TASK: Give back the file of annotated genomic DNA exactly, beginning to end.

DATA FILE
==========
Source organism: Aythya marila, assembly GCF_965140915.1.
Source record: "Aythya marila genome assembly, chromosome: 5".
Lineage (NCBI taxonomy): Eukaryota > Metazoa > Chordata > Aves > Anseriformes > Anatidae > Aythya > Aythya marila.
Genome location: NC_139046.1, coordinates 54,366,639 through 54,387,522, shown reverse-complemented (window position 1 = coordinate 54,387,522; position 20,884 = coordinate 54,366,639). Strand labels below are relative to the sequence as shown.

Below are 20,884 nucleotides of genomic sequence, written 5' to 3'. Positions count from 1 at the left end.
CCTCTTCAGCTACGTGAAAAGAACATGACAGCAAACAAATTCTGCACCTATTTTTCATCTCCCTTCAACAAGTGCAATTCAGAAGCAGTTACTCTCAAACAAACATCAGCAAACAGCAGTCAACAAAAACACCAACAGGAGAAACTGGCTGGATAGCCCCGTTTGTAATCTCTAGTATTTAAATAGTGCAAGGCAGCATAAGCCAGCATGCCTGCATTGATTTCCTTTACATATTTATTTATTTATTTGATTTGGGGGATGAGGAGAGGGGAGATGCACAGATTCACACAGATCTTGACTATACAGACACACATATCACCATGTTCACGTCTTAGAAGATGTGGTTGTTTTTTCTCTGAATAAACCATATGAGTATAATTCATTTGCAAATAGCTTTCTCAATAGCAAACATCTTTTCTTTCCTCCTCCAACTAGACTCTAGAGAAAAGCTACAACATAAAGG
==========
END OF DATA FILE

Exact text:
Source organism: Aythya marila, assembly GCF_965140915.1.
Source record: "Aythya marila genome assembly, chromosome: 5".
Lineage (NCBI taxonomy): Eukaryota > Metazoa > Chordata > Aves > Anseriformes > Anatidae > Aythya > Aythya marila.
Genome location: NC_139046.1, coordinates 54,366,639 through 54,387,522, shown reverse-complemented (window position 1 = coordinate 54,387,522; position 20,884 = coordinate 54,366,639). Strand labels below are relative to the sequence as shown.

Below are 20,884 nucleotides of genomic sequence, written 5' to 3'. Positions count from 1 at the left end.
CCTCTTCAGCTACGTGAAAAGAACATGACAGCAAACAAATTCTGCACCTATTTTTCATCTCCCTTCAACAAGTGCAATTCAGAAGCAGTTACTCTCAAACAAACATCAGCAAACAGCAGTCAACAAAAACACCAACAGGAGAAACTGGCTGGATAGCCCCGTTTGTAATCTCTAGTATTTAAATAGTGCAAGGCAGCATAAGCCAGCATGCCTGCATTGATTTCCTTTACATATTTATTTATTTATTTGATTTGGGGGATGAGGAGAGGGGAGATGCACAGATTCACACAGATCTTGACTATACAGACACACATATCACCATGTTCACGTCTTAGAAGATGTGGTTGTTTTTTCTCTGAATAAACCATATGAGTATAATTCATTTGCAAATAGCTTTCTCAATAGCAAACATCTTTTCTTTCCTCCTCCAACTAGACTCTAGAGAAAAGCTACAACATAAAGG